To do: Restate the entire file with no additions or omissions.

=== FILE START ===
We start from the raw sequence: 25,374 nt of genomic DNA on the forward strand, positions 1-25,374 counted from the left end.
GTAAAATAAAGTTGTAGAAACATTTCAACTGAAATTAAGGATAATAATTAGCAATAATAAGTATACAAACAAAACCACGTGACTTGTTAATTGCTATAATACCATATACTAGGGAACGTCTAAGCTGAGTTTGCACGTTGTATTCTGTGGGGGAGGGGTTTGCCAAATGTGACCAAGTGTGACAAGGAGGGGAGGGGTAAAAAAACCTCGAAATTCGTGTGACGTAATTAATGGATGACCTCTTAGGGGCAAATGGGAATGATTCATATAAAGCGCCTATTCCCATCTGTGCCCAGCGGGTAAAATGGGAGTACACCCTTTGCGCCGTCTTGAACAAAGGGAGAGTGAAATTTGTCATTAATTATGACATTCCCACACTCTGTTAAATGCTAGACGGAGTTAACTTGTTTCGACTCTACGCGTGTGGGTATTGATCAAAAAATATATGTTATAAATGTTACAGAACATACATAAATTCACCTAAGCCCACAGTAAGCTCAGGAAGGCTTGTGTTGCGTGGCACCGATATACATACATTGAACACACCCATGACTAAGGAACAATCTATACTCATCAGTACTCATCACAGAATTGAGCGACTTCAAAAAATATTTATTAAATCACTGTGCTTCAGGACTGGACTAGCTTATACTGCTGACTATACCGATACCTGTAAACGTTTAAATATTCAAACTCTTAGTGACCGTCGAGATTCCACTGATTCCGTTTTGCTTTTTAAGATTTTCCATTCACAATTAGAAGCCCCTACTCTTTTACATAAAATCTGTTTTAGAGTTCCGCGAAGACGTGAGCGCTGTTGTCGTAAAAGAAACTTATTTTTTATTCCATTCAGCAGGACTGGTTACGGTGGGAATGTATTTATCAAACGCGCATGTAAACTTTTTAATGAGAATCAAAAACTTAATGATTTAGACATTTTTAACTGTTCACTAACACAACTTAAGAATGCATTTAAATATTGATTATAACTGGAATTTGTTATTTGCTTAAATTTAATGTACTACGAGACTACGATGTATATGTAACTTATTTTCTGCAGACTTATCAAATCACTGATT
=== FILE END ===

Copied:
We start from the raw sequence: 25,374 nt of genomic DNA on the forward strand, positions 1-25,374 counted from the left end.
GTAAAATAAAGTTGTAGAAACATTTCAACTGAAATTAAGGATAATAATTAGCAATAATAAGTATACAAACAAAACCACGTGACTTGTTAATTGCTATAATACCATATACTAGGGAACGTCTAAGCTGAGTTTGCACGTTGTATTCTGTGGGGGAGGGGTTTGCCAAATGTGACCAAGTGTGACAAGGAGGGGAGGGGTAAAAAAACCTCGAAATTCGTGTGACGTAATTAATGGATGACCTCTTAGGGGCAAATGGGAATGATTCATATAAAGCGCCTATTCCCATCTGTGCCCAGCGGGTAAAATGGGAGTACACCCTTTGCGCCGTCTTGAACAAAGGGAGAGTGAAATTTGTCATTAATTATGACATTCCCACACTCTGTTAAATGCTAGACGGAGTTAACTTGTTTCGACTCTACGCGTGTGGGTATTGATCAAAAAATATATGTTATAAATGTTACAGAACATACATAAATTCACCTAAGCCCACAGTAAGCTCAGGAAGGCTTGTGTTGCGTGGCACCGATATACATACATTGAACACACCCATGACTAAGGAACAATCTATACTCATCAGTACTCATCACAGAATTGAGCGACTTCAAAAAATATTTATTAAATCACTGTGCTTCAGGACTGGACTAGCTTATACTGCTGACTATACCGATACCTGTAAACGTTTAAATATTCAAACTCTTAGTGACCGTCGAGATTCCACTGATTCCGTTTTGCTTTTTAAGATTTTCCATTCACAATTAGAAGCCCCTACTCTTTTACATAAAATCTGTTTTAGAGTTCCGCGAAGACGTGAGCGCTGTTGTCGTAAAAGAAACTTATTTTTTATTCCATTCAGCAGGACTGGTTACGGTGGGAATGTATTTATCAAACGCGCATGTAAACTTTTTAATGAGAATCAAAAACTTAATGATTTAGACATTTTTAACTGTTCACTAACACAACTTAAGAATGCATTTAAATATTGATTATAACTGGAATTTGTTATTTGCTTAAATTTAATGTACTACGAGACTACGATGTATATGTAACTTATTTTCTGCAGACTTATCAAATCACTGATT